Today Gendered Intelligence’s work in primary schools was featured in the Mail on Sunday. We welcome the opportunity to share more about our work. We felt that on the whole the article featured our educational work positively and gave a strong voice to what we deem to be important work.
There are however some misconceptions in the article – mainly the alluding to Gendered Intelligence encouraging young people to become trans, which of course is not true.
To reiterate here what was in the article: ‘Gendered Intelligence delivers age-appropriate workshops and assemblies by working closely with the senior leadership teams of each of the schools that we work with’.
We want to pass on our enormous thanks for the support from the primary school that is featured and the head and assistant head that have supported us in this work all the way. We’d love to come and visit you again soon!
The article focuses mainly on a short video that we created in 2005 as part of the No Outsiders work which was a large Economic and Social Research Council (ESRC) funded project which focused on LGBT equality in primary school settings. We are also disappointed that the Mail on Sunday were not entirely transparent in ordering our video for the purpose of writing a piece on our work in schools.
The DVD is a great educational resource for teachers and other professionals and is available to order via our website.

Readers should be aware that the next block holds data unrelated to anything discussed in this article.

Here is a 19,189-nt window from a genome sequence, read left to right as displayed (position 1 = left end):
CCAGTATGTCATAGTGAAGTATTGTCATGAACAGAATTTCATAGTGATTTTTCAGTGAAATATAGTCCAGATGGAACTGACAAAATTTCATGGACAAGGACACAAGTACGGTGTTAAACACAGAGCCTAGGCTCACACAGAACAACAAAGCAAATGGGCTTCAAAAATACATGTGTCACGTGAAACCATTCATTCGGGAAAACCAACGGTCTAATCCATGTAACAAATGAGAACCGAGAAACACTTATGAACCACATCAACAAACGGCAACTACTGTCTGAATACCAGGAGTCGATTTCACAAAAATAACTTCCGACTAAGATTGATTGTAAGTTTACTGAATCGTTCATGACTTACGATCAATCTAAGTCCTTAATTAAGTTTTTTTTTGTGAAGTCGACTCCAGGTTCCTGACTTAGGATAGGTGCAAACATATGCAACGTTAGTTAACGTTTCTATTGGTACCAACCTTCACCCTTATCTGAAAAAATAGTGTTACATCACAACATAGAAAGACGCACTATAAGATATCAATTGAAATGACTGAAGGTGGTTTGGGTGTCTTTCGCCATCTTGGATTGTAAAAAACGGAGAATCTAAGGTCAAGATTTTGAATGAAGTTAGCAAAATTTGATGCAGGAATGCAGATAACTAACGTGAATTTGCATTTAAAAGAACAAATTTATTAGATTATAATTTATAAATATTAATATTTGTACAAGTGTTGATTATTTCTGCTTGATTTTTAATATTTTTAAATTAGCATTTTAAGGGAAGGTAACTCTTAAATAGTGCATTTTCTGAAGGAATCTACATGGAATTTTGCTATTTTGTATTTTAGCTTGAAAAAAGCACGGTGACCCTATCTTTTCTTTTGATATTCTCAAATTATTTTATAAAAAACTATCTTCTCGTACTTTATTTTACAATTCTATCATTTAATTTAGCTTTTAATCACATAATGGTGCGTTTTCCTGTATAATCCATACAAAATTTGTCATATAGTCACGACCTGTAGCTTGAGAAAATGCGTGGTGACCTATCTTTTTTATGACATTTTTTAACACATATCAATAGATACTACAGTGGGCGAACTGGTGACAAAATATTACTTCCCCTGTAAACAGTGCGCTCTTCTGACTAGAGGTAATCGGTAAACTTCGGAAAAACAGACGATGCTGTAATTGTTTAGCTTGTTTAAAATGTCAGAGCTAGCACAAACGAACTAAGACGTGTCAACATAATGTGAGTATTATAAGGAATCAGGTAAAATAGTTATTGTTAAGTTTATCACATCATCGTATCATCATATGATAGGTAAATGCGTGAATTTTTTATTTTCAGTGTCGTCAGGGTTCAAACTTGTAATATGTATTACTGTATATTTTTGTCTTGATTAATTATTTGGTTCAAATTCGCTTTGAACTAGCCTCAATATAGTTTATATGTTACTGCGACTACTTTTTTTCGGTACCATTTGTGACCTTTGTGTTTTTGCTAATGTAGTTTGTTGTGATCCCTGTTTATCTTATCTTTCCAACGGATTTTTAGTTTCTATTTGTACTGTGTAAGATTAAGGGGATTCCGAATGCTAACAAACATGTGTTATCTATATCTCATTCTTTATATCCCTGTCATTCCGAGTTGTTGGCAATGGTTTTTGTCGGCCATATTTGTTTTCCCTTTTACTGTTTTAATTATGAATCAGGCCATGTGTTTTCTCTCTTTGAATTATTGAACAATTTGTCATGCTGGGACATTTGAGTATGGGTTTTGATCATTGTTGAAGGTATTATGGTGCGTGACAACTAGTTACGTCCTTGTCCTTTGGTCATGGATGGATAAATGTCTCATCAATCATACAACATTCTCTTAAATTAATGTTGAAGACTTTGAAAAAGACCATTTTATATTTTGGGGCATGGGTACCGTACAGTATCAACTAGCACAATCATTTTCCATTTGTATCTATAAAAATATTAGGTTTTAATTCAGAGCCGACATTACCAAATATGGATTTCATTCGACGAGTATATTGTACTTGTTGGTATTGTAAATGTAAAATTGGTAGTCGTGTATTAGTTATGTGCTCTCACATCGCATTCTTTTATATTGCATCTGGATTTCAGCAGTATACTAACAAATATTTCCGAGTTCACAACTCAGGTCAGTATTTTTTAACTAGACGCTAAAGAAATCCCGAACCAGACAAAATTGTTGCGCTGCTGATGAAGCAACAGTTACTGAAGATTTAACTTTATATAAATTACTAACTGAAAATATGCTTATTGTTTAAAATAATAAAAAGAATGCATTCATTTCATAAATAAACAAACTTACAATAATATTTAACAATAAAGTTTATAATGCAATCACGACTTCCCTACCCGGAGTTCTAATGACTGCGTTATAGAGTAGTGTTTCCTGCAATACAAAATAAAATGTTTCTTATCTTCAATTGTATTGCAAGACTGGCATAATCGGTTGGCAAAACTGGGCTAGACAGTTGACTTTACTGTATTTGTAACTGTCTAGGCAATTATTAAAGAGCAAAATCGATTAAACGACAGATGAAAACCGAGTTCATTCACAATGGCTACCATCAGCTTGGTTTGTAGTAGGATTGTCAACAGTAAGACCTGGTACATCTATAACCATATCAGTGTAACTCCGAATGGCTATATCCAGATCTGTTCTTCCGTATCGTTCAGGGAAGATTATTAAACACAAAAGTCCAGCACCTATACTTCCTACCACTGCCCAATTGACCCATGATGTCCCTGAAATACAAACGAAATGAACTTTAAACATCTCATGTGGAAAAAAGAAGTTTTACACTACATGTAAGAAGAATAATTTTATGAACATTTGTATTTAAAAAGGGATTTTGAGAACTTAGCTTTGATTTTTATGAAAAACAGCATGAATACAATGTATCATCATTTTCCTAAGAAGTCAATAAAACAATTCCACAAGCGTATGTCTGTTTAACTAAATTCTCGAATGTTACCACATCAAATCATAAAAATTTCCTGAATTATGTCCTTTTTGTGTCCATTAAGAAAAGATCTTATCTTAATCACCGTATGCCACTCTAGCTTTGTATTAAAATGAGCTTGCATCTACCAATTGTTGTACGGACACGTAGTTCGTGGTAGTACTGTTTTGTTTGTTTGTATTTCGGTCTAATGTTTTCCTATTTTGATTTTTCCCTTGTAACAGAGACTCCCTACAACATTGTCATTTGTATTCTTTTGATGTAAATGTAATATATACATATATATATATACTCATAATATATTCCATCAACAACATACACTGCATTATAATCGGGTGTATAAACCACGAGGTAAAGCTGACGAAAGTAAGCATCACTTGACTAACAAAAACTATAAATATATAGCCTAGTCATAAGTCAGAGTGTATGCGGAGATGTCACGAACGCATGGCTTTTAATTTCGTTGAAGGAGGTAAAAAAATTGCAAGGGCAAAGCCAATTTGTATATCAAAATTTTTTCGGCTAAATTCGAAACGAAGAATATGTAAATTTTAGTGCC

Please read a statement below from our director Jay Stewart:
It’s so important to teach children in schools that they can be anything that they want to be, regardless of the gender that they have been given at birth. They can be engineers, nurses and politicians; they can be caring and kind, strong and forthright; they can wear what they like and look how they like. It’s okay for all children to be girlish, boyish or anything in-between.
Our work at Gendered Intelligence includes going into primary school settings. It’s important because gender stereotyping and reinforcing gender norms start from a young age.
If we are going to tackle the prejudice in society towards those who express their gender differently from what is considered the norm, we need to introduce teaching early on in a person’s education.
Some members of the general public might make assumptions about what is actually being taught when we go into primary schools.
Gendered Intelligence delivers age-appropriate workshops and assemblies by working closely with the senior leadership teams of each of the schools that we work with.
We are proud of this work. Feedback from students and staff has always been positive. There are amazing schools who have done incredible work to make sure they include trans pupils and staff. We need to work towards implementing this good practice across the board. The Department for Education can play its part by ensuring that there is systemic change rather than ad-hoc good practice.
We need more open discussions and debates about gender diversity in schools as awareness grows in society. This is a crucial step in ending transphobic and gender related bullying. Young trans people suffer prejudice, and even violence, at school, college and university. In turn, they experience high levels of poor mental health. That’s why our campaigns such as Stop Our Silence are so important.
Trans people – like all people – have a right to an education in a safe environment. The only way to make school safe for trans pupils, and safe for everyone to express their gender, is to start talking about gender variance at the earliest possible opportunity.
Co-founder and Director